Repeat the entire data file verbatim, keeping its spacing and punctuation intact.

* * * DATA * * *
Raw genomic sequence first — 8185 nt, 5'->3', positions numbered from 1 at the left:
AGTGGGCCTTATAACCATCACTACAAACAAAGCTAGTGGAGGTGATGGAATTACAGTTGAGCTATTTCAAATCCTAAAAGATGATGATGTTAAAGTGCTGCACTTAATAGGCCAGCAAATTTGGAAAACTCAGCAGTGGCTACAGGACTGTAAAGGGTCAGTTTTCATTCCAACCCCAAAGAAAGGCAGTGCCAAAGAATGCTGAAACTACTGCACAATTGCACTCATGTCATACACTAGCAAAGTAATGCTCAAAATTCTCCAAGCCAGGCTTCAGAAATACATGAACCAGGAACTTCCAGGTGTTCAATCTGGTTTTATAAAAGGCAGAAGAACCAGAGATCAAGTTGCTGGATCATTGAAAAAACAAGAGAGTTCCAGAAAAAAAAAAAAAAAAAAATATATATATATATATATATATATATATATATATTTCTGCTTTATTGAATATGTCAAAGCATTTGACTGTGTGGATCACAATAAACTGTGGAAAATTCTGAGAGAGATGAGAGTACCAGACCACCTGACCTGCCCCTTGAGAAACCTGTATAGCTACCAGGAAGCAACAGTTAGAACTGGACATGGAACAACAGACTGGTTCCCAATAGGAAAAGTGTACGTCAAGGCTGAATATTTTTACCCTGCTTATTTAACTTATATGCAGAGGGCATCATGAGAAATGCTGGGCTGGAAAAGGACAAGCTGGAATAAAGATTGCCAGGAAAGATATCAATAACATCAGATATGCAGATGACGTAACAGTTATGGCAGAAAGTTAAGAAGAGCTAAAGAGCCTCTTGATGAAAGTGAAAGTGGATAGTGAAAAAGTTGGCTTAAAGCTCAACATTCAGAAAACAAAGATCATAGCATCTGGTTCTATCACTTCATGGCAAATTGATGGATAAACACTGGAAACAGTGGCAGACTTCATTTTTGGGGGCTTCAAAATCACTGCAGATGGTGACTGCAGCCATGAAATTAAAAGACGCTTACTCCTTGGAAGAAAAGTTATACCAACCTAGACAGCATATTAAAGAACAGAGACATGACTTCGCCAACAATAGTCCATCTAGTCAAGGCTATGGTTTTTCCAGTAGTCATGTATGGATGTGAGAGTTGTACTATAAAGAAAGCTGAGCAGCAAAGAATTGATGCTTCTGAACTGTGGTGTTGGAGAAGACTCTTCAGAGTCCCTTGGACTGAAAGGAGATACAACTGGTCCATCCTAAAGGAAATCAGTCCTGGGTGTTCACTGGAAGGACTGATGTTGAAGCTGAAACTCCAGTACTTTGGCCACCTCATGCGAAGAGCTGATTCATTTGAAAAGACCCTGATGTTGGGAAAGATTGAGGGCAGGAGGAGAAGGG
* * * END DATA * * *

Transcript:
Raw genomic sequence first — 8185 nt, 5'->3', positions numbered from 1 at the left:
AGTGGGCCTTATAACCATCACTACAAACAAAGCTAGTGGAGGTGATGGAATTACAGTTGAGCTATTTCAAATCCTAAAAGATGATGATGTTAAAGTGCTGCACTTAATAGGCCAGCAAATTTGGAAAACTCAGCAGTGGCTACAGGACTGTAAAGGGTCAGTTTTCATTCCAACCCCAAAGAAAGGCAGTGCCAAAGAATGCTGAAACTACTGCACAATTGCACTCATGTCATACACTAGCAAAGTAATGCTCAAAATTCTCCAAGCCAGGCTTCAGAAATACATGAACCAGGAACTTCCAGGTGTTCAATCTGGTTTTATAAAAGGCAGAAGAACCAGAGATCAAGTTGCTGGATCATTGAAAAAACAAGAGAGTTCCAGAAAAAAAAAAAAAAAAAAATATATATATATATATATATATATATATATATATTTCTGCTTTATTGAATATGTCAAAGCATTTGACTGTGTGGATCACAATAAACTGTGGAAAATTCTGAGAGAGATGAGAGTACCAGACCACCTGACCTGCCCCTTGAGAAACCTGTATAGCTACCAGGAAGCAACAGTTAGAACTGGACATGGAACAACAGACTGGTTCCCAATAGGAAAAGTGTACGTCAAGGCTGAATATTTTTACCCTGCTTATTTAACTTATATGCAGAGGGCATCATGAGAAATGCTGGGCTGGAAAAGGACAAGCTGGAATAAAGATTGCCAGGAAAGATATCAATAACATCAGATATGCAGATGACGTAACAGTTATGGCAGAAAGTTAAGAAGAGCTAAAGAGCCTCTTGATGAAAGTGAAAGTGGATAGTGAAAAAGTTGGCTTAAAGCTCAACATTCAGAAAACAAAGATCATAGCATCTGGTTCTATCACTTCATGGCAAATTGATGGATAAACACTGGAAACAGTGGCAGACTTCATTTTTGGGGGCTTCAAAATCACTGCAGATGGTGACTGCAGCCATGAAATTAAAAGACGCTTACTCCTTGGAAGAAAAGTTATACCAACCTAGACAGCATATTAAAGAACAGAGACATGACTTCGCCAACAATAGTCCATCTAGTCAAGGCTATGGTTTTTCCAGTAGTCATGTATGGATGTGAGAGTTGTACTATAAAGAAAGCTGAGCAGCAAAGAATTGATGCTTCTGAACTGTGGTGTTGGAGAAGACTCTTCAGAGTCCCTTGGACTGAAAGGAGATACAACTGGTCCATCCTAAAGGAAATCAGTCCTGGGTGTTCACTGGAAGGACTGATGTTGAAGCTGAAACTCCAGTACTTTGGCCACCTCATGCGAAGAGCTGATTCATTTGAAAAGACCCTGATGTTGGGAAAGATTGAGGGCAGGAGGAGAAGGG